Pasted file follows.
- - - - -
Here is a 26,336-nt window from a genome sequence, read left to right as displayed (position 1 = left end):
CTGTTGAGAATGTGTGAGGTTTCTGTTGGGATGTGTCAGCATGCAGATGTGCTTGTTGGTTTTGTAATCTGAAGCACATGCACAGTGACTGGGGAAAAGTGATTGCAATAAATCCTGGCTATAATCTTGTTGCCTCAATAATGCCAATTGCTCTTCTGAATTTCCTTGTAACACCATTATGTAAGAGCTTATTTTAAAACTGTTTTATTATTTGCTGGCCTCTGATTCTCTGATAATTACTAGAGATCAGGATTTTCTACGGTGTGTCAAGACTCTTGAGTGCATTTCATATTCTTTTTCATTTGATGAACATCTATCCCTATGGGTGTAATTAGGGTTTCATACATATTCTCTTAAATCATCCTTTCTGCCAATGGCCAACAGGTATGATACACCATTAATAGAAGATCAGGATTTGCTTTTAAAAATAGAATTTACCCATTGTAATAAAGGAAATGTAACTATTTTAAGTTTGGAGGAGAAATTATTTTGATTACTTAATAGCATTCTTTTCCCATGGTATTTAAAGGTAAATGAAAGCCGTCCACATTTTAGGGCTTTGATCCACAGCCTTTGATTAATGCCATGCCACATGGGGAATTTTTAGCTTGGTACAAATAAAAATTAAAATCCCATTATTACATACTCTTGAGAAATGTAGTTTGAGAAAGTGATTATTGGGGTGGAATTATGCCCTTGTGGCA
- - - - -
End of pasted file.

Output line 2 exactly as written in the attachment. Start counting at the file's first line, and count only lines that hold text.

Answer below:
CTGTTGAGAATGTGTGAGGTTTCTGTTGGGATGTGTCAGCATGCAGATGTGCTTGTTGGTTTTGTAATCTGAAGCACATGCACAGTGACTGGGGAAAAGTGATTGCAATAAATCCTGGCTATAATCTTGTTGCCTCAATAATGCCAATTGCTCTTCTGAATTTCCTTGTAACACCATTATGTAAGAGCTTATTTTAAAACTGTTTTATTATTTGCTGGCCTCTGATTCTCTGATAATTACTAGAGATCAGGATTTTCTACGGTGTGTCAAGACTCTTGAGTGCATTTCATATTCTTTTTCATTTGATGAACATCTATCCCTATGGGTGTAATTAGGGTTTCATACATATTCTCTTAAATCATCCTTTCTGCCAATGGCCAACAGGTATGATACACCATTAATAGAAGATCAGGATTTGCTTTTAAAAATAGAATTTACCCATTGTAATAAAGGAAATGTAACTATTTTAAGTTTGGAGGAGAAATTATTTTGATTACTTAATAGCATTCTTTTCCCATGGTATTTAAAGGTAAATGAAAGCCGTCCACATTTTAGGGCTTTGATCCACAGCCTTTGATTAATGCCATGCCACATGGGGAATTTTTAGCTTGGTACAAATAAAAATTAAAATCCCATTATTACATACTCTTGAGAAATGTAGTTTGAGAAAGTGATTATTGGGGTGGAATTATGCCCTTGTGGCA